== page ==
Nokia reported a 39 percent year-on-year drop in the number of smartphones it sold in the second quarter, to 10.2 million, while its net loss more than trebled. - Peter Sayer for ARN
Nokia has been struggling financially as it tries to keep up with the smartphone industry currently dominated by Samsung’s mobile devices running on Google’s Android platform, and Apple’s iPhone, which is rumored to release the latest version, iPhone 5, next month. The company faces challenges in its transition to the Windows Phone operating system from the previous Symbian OS. Only in the US has Nokia’s Lumia 900, created to compete with the Android phones and Apple’s mobile devices, has sales been good. Demand for the Lumia phones are still uncertain despite a 2% percent increase in feature phones sold.
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Talk about tech-savy countries and you have to include Japan. Over the years, the Asian nation has not only developed one of richest economies in the world, but also the most conducive environment for technological advancement. From complex humanoid robots to innovative green homes, Japan’s high level of ingenuity has created a technological boom that translates to some of the world’s most advance gadgets.
Despite this, it’s interesting to note that on a global scale, it’s South Korea’s Samsung and the United States’ Apple that has taken a huge share of the smartphone market. Where are the Japanese companies?
In this special feature by Patrick Budmar, we take a look at why Japan’s smartphones never made it on a global scale. Are their mobile devices simply too advanced, and thus, too niche for the Japanese market? Consider this with the fact that as a society, Japan’s people are also very open to the latest emerging mobile technologies. Here we get a view on why the smartphone industry in the country never dominated key markets in a global level.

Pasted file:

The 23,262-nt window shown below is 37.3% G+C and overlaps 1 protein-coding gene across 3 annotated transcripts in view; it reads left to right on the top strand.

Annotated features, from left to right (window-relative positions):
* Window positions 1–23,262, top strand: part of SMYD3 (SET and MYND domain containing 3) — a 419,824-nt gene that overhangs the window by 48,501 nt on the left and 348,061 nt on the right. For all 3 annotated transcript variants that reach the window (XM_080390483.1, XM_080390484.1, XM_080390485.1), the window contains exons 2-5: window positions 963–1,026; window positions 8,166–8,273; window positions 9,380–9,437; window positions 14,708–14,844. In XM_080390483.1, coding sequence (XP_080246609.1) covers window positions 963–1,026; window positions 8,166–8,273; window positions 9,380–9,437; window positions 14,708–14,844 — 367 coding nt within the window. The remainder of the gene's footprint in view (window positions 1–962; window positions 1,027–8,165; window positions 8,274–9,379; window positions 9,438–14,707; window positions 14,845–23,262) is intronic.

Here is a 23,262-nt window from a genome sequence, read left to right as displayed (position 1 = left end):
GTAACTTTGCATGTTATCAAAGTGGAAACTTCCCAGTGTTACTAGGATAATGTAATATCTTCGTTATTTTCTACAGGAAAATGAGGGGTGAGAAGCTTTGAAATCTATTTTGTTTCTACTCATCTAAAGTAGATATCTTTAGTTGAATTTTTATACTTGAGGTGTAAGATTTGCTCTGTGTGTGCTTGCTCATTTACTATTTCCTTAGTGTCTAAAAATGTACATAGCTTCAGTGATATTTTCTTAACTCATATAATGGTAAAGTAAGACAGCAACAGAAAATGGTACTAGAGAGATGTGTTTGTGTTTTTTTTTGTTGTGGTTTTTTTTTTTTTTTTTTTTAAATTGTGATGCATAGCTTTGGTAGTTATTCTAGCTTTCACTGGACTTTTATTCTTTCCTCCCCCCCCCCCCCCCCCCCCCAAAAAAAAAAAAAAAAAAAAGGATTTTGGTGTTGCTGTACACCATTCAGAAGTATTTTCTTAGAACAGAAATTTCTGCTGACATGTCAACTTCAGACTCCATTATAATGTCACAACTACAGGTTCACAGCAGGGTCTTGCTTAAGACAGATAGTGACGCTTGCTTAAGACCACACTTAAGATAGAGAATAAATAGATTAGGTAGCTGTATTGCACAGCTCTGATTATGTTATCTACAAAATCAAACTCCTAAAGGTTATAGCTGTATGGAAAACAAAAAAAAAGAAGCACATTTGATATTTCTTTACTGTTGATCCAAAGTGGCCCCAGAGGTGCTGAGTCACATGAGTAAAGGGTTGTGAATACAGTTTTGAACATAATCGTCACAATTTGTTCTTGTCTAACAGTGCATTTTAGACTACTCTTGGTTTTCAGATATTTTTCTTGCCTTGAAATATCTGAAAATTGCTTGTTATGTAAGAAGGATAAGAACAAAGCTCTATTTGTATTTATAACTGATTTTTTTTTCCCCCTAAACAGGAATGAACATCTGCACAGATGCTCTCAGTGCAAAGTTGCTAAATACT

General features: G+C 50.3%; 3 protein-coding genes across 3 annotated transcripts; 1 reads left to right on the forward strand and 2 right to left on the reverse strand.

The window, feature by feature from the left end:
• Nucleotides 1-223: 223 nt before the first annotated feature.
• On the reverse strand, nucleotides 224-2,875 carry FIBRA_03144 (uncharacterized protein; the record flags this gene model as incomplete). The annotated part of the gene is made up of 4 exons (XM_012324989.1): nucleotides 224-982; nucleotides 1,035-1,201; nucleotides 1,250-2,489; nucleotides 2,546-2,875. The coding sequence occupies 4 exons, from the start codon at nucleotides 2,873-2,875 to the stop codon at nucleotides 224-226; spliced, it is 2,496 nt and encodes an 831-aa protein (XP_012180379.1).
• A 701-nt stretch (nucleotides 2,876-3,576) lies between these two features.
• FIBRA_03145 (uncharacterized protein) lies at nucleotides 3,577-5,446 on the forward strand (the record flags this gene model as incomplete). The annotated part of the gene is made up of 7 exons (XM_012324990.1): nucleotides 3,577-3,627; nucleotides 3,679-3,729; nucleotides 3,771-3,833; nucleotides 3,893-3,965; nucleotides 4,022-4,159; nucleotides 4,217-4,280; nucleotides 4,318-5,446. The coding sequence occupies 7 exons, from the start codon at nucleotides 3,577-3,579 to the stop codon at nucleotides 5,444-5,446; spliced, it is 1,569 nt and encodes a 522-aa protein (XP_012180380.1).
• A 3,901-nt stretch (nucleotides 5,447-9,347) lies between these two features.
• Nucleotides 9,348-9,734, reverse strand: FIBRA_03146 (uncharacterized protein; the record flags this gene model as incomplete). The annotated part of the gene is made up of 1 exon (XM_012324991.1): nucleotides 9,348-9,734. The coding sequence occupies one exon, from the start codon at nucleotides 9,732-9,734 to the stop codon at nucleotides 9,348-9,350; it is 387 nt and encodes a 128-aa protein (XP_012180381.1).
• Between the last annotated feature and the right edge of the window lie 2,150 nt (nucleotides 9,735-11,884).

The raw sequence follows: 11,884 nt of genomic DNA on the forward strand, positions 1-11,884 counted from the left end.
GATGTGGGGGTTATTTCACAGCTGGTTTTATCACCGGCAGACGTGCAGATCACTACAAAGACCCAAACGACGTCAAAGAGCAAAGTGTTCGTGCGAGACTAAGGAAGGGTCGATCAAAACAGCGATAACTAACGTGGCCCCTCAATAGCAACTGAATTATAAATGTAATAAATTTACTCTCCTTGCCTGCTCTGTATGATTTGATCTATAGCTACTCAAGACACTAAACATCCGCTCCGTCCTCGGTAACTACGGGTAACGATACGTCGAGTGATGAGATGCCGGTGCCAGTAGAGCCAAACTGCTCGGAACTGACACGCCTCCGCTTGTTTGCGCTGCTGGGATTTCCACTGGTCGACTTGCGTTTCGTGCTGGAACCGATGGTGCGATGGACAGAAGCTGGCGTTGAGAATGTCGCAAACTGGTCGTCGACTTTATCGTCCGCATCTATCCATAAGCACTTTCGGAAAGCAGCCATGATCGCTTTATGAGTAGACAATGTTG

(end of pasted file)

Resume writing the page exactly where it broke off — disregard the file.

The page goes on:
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Each new gadget brings speculation about what older device it will replace—full-featured laptops supplant desktops, while ever-smarter phones relieve you from carrying a laptop on occasion. But don’t overlook the partnerships that can result.
The 4G-LTE mania is still alive despite Apple’s silence on the release date of its first 4G-LTE iPhone line (insiders have conflicting statements, some citing the line as iPhone 5, others calling it iPhone 4S, a revamp of the current iPhone 4). The on-going controversies on LightSquared’s nationwide satellite-terrestrial 4G-LTE network will not prevent Apple from rolling out an LTE handset in the near future. However, more tension between LightSquared and dominant mobile phone carriers conflicts with the general interest of end-users in the long-run.
Finnish mobile phone manufacturer Nokia is planning to launch three smart phones, including its Pureview model with 41 megapixel sensor camera, in India, this year. The company’s Sriperumbudur facility, near Chennai, which saw an investment of about $500 million so far, would also start manufacturing and marketing its two new models of feature phone series Asha in 2012, according to a senior executive from the company.